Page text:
The question is basically: What would a C++ equivalent be to phasor? I know it takes in a frequency and outputs a 0 to 1 sawtooth waveform, but I don't know how it does that without a phase or time reference.
I don't know any C++, so I'll just speak to what its doing in gen, as I understand it.
You can use a counter, or accumulator to simulate a phasor in gen, by taking into account sample rate, and wrapping the count at the appropriate value basd on the frequency value.
Here's a very crude gen~ phasor with nothing but arithmetic in codebox:
frequency = in1;
length = samplerate/frequency;
count = count + 1;
out1 = (count % length)/length;
I am not overthinking this. After implementing the suggested code by Evan, I got results that differ from Max/MSP/Gen.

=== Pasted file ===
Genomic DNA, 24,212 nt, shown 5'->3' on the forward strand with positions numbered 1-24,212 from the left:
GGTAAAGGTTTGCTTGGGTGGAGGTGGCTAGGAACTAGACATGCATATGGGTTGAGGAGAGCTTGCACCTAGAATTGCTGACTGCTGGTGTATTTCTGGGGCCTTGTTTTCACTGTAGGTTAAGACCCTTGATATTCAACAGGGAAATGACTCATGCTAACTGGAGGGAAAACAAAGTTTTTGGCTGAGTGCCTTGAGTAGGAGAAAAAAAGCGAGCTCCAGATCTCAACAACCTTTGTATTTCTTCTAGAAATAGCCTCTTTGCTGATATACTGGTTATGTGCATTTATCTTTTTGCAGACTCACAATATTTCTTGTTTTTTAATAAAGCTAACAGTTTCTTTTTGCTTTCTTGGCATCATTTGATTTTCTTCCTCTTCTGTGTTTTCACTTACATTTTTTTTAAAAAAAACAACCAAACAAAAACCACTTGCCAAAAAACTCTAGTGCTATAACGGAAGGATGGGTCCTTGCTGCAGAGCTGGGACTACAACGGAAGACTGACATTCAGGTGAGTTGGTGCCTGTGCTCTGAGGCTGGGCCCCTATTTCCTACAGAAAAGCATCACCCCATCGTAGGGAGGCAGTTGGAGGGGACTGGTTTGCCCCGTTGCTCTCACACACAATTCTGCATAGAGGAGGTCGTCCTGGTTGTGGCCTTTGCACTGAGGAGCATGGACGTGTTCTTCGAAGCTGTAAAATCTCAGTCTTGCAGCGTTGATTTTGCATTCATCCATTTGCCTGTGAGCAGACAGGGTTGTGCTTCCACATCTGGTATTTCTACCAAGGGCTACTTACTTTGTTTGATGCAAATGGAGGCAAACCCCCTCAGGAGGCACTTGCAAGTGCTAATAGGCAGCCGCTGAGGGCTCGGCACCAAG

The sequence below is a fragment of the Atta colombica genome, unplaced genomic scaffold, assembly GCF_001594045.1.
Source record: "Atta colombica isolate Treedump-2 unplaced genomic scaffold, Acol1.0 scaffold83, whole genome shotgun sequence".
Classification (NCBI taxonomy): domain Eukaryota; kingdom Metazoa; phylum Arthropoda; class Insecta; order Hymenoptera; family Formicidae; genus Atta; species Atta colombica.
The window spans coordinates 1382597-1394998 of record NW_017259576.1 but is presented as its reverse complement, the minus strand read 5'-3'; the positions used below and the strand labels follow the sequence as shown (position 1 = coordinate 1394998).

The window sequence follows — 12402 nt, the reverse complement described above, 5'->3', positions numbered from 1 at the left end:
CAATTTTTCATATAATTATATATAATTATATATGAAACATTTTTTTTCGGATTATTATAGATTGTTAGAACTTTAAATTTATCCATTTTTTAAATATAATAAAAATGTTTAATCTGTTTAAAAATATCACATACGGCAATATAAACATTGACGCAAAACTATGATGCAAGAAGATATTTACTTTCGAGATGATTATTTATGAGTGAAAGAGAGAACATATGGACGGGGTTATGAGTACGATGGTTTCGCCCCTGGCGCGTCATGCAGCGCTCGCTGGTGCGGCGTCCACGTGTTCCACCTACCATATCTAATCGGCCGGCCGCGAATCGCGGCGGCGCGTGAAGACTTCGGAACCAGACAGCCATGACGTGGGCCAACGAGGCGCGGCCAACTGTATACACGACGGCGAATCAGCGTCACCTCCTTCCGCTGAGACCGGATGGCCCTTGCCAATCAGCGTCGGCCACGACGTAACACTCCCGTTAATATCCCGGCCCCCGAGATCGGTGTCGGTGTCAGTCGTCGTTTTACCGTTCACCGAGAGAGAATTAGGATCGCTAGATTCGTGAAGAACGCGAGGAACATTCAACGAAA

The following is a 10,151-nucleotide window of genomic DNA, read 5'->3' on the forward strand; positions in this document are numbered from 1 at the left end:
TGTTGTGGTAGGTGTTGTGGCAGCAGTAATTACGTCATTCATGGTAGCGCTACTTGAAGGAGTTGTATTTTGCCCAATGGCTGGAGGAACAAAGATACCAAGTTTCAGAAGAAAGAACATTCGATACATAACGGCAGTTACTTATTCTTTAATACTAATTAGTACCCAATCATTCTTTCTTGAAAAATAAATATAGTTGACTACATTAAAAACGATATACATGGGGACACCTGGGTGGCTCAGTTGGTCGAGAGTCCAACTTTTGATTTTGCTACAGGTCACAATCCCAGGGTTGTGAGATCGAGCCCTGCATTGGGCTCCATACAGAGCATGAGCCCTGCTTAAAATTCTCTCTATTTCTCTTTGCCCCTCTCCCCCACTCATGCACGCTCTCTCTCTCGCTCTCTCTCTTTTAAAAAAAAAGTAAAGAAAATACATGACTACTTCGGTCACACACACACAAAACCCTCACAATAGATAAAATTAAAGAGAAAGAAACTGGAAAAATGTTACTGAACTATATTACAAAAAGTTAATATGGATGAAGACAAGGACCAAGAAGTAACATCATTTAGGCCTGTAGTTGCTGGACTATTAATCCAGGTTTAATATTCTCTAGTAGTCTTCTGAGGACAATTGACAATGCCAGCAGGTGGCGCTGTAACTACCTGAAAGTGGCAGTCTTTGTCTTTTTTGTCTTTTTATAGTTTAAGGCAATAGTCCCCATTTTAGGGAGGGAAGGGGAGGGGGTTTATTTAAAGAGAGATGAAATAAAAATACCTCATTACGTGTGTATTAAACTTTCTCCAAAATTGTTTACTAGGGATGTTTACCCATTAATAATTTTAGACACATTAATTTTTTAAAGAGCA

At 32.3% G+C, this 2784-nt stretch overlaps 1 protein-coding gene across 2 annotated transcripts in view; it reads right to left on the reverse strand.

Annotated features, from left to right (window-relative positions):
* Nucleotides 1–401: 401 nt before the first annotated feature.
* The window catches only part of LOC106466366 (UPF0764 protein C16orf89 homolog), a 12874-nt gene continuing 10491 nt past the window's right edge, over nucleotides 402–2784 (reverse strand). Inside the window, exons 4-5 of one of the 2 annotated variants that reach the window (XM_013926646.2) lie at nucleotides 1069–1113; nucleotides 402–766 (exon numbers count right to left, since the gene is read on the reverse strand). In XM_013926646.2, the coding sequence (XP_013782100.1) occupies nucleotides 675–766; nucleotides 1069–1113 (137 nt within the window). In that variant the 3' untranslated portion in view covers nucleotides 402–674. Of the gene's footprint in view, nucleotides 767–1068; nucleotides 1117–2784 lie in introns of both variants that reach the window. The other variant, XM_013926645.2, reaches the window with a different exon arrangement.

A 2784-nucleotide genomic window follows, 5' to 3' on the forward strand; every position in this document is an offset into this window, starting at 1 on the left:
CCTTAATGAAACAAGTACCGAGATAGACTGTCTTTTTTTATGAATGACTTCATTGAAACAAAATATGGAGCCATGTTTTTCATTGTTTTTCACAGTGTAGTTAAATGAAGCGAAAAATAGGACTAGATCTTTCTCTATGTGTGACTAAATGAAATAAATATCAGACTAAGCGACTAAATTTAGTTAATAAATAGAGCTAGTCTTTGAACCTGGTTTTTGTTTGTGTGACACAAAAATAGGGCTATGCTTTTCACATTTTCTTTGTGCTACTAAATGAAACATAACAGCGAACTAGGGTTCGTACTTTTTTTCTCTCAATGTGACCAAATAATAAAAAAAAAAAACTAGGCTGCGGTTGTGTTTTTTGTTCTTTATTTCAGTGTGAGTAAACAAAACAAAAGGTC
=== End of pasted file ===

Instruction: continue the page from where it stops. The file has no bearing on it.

In Max/MSP/Gen, each call to phasor is indeed a unique oscillator. With Evan's code, changing frequency also changes phase, because there is no memory of phase in Evan's code. In Max/MSP/Gen, increasing frequency simply makes the phasor run faster rather than jerk around like Evan's code (jerking is result of changing phase).
I guess you'd need to keep track of phase separate to freq, with a phase variable expressed as a float between 0 and 1, so if freq is changed, you reset the count according to the current phase fraction
looks eloquent, when frequency changes you alter the increment (phase_inc), while keeping the current accumulation (phase), and your phase is between zero and 2pi which is perhaps more useful than between 0 and 1
Was away for the weekend - sorry I missed the developments. I didn't include any phase handling, because I didn't want to take all the fun ;).
Although it seems you've already got it sorted rather well. my two ideas for handling phase would be to (1)only update at the end of a cycle ( less flexible, but more syncable), or (2) sample the phase when the frequency changes, and then reset the count with the new frequency, while adding an offset equal to the previous phase.